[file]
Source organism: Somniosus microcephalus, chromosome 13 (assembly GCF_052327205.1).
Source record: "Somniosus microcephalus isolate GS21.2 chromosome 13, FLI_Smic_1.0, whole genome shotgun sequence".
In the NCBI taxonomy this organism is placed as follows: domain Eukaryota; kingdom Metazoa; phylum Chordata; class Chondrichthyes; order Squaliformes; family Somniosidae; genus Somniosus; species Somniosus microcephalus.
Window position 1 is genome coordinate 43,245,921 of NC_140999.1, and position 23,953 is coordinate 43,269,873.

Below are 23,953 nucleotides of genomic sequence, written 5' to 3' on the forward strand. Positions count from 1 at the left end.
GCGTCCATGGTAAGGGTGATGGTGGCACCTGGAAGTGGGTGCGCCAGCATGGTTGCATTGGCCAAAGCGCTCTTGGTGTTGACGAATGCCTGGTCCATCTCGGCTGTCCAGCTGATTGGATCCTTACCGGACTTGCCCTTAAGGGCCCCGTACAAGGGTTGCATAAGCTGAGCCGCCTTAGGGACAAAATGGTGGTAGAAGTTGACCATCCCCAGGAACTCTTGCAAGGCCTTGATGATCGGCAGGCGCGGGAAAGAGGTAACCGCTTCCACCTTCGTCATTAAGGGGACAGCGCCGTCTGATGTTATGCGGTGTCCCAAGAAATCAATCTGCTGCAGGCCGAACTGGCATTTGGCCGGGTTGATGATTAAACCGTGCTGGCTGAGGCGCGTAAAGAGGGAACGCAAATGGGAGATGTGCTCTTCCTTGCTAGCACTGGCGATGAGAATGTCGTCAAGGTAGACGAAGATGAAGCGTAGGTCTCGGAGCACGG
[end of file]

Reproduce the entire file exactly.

Source organism: Somniosus microcephalus, chromosome 13 (assembly GCF_052327205.1).
Source record: "Somniosus microcephalus isolate GS21.2 chromosome 13, FLI_Smic_1.0, whole genome shotgun sequence".
In the NCBI taxonomy this organism is placed as follows: domain Eukaryota; kingdom Metazoa; phylum Chordata; class Chondrichthyes; order Squaliformes; family Somniosidae; genus Somniosus; species Somniosus microcephalus.
Window position 1 is genome coordinate 43,245,921 of NC_140999.1, and position 23,953 is coordinate 43,269,873.

Below are 23,953 nucleotides of genomic sequence, written 5' to 3' on the forward strand. Positions count from 1 at the left end.
GCGTCCATGGTAAGGGTGATGGTGGCACCTGGAAGTGGGTGCGCCAGCATGGTTGCATTGGCCAAAGCGCTCTTGGTGTTGACGAATGCCTGGTCCATCTCGGCTGTCCAGCTGATTGGATCCTTACCGGACTTGCCCTTAAGGGCCCCGTACAAGGGTTGCATAAGCTGAGCCGCCTTAGGGACAAAATGGTGGTAGAAGTTGACCATCCCCAGGAACTCTTGCAAGGCCTTGATGATCGGCAGGCGCGGGAAAGAGGTAACCGCTTCCACCTTCGTCATTAAGGGGACAGCGCCGTCTGATGTTATGCGGTGTCCCAAGAAATCAATCTGCTGCAGGCCGAACTGGCATTTGGCCGGGTTGATGATTAAACCGTGCTGGCTGAGGCGCGTAAAGAGGGAACGCAAATGGGAGATGTGCTCTTCCTTGCTAGCACTGGCGATGAGAATGTCGTCAAGGTAGACGAAGATGAAGCGTAGGTCTCGGAGCACGG